25

I have a series made of lists

import pandas as pd
s = pd.Series([[1, 2, 3], [4, 5, 6]])

and I want a DataFrame with each column a list.

None of from_items, from_records, DataFrame Series.to_frame seem to work.

How to do this?

22

As @Hatshepsut pointed out in the comments, from_items is deprecated as of version 0.23. The link suggests to use from_dict instead, so the old answer can be modified to:

pd.DataFrame.from_dict(dict(zip(s.index, s.values)))

--------------------------------------------------OLD ANSWER-------------------------------------------------------------

You can use from_items like this (assuming that your lists are of the same length):

pd.DataFrame.from_items(zip(s.index, s.values))

   0  1
0  1  4
1  2  5
2  3  6

or

pd.DataFrame.from_items(zip(s.index, s.values)).T

   0  1  2
0  1  2  3
1  4  5  6

depending on your desired output.

This can be much faster than using an apply (as used in @Wen's answer which, however, does also work for lists of different length):

%timeit pd.DataFrame.from_items(zip(s.index, s.values))
1000 loops, best of 3: 669 µs per loop

%timeit s.apply(lambda x:pd.Series(x)).T
1000 loops, best of 3: 1.37 ms per loop

and

%timeit pd.DataFrame.from_items(zip(s.index, s.values)).T
1000 loops, best of 3: 919 µs per loop

%timeit s.apply(lambda x:pd.Series(x))
1000 loops, best of 3: 1.26 ms per loop

Also @Hatshepsut's answer is quite fast (also works for lists of different length):

%timeit pd.DataFrame(item for item in s)
1000 loops, best of 3: 636 µs per loop

and

%timeit pd.DataFrame(item for item in s).T
1000 loops, best of 3: 884 µs per loop

Fastest solution seems to be @Abdou's answer (tested for Python 2; also works for lists of different length; use itertools.zip_longest in Python 3.6+):

%timeit pd.DataFrame.from_records(izip_longest(*s.values))
1000 loops, best of 3: 529 µs per loop

An additional option:

pd.DataFrame(dict(zip(s.index, s.values)))

   0  1
0  1  4
1  2  5
2  3  6
6
  • 2
    In case you'd like to add it, @Abdou's itertools solution seems to be even faster. but does require that additional library. Might also note the same-length restriction where that applies?
    – Hatshepsut
    Aug 27 '17 at 2:40
  • 1
    @Hatshepsut: Added. Same length does not seem to be required, also works fine for s = pd.Series([[1,2, 3,4], [4, 5,6]])
    – Cleb
    Aug 27 '17 at 2:45
  • Why write s.apply(lambda x:pd.Series(x)) when we could just write s.apply(pd.Series)? :) Jun 20 '18 at 19:49
  • @KirillG: I took this from Wen's answer for speed comparisons.
    – Cleb
    Jun 20 '18 at 20:44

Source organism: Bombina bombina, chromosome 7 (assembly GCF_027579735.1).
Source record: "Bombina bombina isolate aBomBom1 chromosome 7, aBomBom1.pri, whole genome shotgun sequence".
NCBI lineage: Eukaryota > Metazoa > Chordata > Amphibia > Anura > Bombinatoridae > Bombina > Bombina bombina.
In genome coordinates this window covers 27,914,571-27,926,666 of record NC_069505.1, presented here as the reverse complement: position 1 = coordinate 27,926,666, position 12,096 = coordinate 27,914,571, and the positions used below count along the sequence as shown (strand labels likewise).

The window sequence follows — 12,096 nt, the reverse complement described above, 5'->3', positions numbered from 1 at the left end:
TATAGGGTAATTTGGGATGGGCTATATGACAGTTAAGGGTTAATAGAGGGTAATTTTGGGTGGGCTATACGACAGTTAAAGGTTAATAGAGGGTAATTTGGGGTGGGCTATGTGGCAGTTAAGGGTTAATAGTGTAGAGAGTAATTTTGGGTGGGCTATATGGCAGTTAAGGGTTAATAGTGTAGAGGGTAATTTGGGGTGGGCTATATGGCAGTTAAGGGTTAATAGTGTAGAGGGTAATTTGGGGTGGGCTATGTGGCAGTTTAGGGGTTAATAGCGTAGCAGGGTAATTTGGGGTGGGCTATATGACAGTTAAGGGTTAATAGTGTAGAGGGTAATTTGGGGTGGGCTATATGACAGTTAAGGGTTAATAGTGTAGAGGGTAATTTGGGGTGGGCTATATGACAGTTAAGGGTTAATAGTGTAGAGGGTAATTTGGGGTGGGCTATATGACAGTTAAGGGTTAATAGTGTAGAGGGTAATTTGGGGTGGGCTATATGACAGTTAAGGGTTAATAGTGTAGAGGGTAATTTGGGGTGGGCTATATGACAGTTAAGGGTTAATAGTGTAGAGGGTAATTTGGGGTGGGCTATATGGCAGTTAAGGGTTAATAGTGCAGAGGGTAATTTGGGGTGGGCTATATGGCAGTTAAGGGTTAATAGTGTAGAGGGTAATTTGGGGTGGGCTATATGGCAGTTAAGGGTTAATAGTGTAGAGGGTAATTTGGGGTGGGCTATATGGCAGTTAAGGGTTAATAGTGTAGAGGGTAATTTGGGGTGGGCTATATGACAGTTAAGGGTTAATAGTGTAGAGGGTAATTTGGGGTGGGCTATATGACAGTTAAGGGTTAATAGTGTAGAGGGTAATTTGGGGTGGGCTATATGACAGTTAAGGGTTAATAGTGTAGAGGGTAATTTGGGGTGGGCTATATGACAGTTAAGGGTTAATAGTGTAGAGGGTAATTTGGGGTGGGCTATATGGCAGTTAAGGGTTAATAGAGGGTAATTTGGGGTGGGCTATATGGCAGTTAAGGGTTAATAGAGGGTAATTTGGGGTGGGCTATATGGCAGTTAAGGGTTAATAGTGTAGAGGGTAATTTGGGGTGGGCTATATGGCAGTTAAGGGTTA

• 3
    from_items is now deprecated
    – Hatshepsut
    Jun 4 '19 at 17:28
9

If the length of the series is super high (more than 1m), you can use:

s = pd.Series([[1, 2, 3], [4, 5, 6]])
pd.DataFrame(s.tolist())
8

Iterate over the series like this:

series = pd.Series([[1, 2, 3], [4, 5, 6]])
pd.DataFrame(item for item in series)

   0  1  2
0  1  2  3
1  4  5  6
1
  • Quite fast; should add this to the timings below... (upvoted)
    – Cleb
    Aug 27 '17 at 2:07
7

pd.DataFrame.from_records should also work using itertools.zip_longest:

from itertools import zip_longest

pd.DataFrame.from_records(zip_longest(*s.values))

#    0  1
# 0  1  4
# 1  2  5
# 2  3  6
1
  • 1
    Seem to be the fastest solution (upvoted). You might want to add that this is a Python3 solution; in Python 2 it would be itertools.izip_longest.
    – Cleb
    Aug 27 '17 at 2:40
3

You may looking for

s.apply(lambda x:pd.Series(x))
   0  1  2
0  1  2  3
1  4  5  6

Or

 s.apply(lambda x:pd.Series(x)).T

Out[133]: 
   0  1
0  1  4
1  2  5
2  3  6
3
  • Might not be the best choice here as it seems rather slow (see my timings below).
    – Cleb
    Aug 27 '17 at 2:13
  • @Cleb try this example s = pd.Series([[1,2, 3,4], [4, 5,6]]) I consider the different length of the list ~if it is the same length your answer is better ~ :)
    – BENY
    Aug 27 '17 at 2:15
  • 1
    Sure, then mine will fail, but Hatshepsut's still seems faster. I indeed assumed that all lists have the same length, will add this as a comment, thanks for pointing this out!
    – Cleb
    Aug 27 '17 at 2:17
3

Try:

import numpy as np, pandas as pd
s = pd.Series([[1, 2, 3], [4, 5, 6]])
pd.DataFrame(np.vstack(s))
1
  • This method is much faster than Cleb's one. Nice.
    – AMA
    Sep 9 at 9:42
2

Note that the from_items() method in the accepted answer is deprecated in the latest Pandas and from_dict() method should be used instead. Here is how:

pd.DataFrame.from_dict(dict(zip(s.index, s.values)))

## OR  

pd.DataFrame.from_dict(dict(zip(s.index, s.values))).T

Also note that using from_dict() provides us with the fastest approach so far:

%timeit pd.DataFrame.from_dict(dict(zip(s.index, s.values)))
376 µs ± 14.4 µs per loop (mean ± std. dev. of 7 runs, 1000 loops each)

## OR

%timeit pd.DataFrame.from_dict(dict(zip(s.index, s.values))).T
487 µs ± 3.5 µs per loop (mean ± std. dev. of 7 runs, 1000 loops each)
1
  • does from_records change anything about this answer?
    – baxx
    Sep 6 '20 at 23:57

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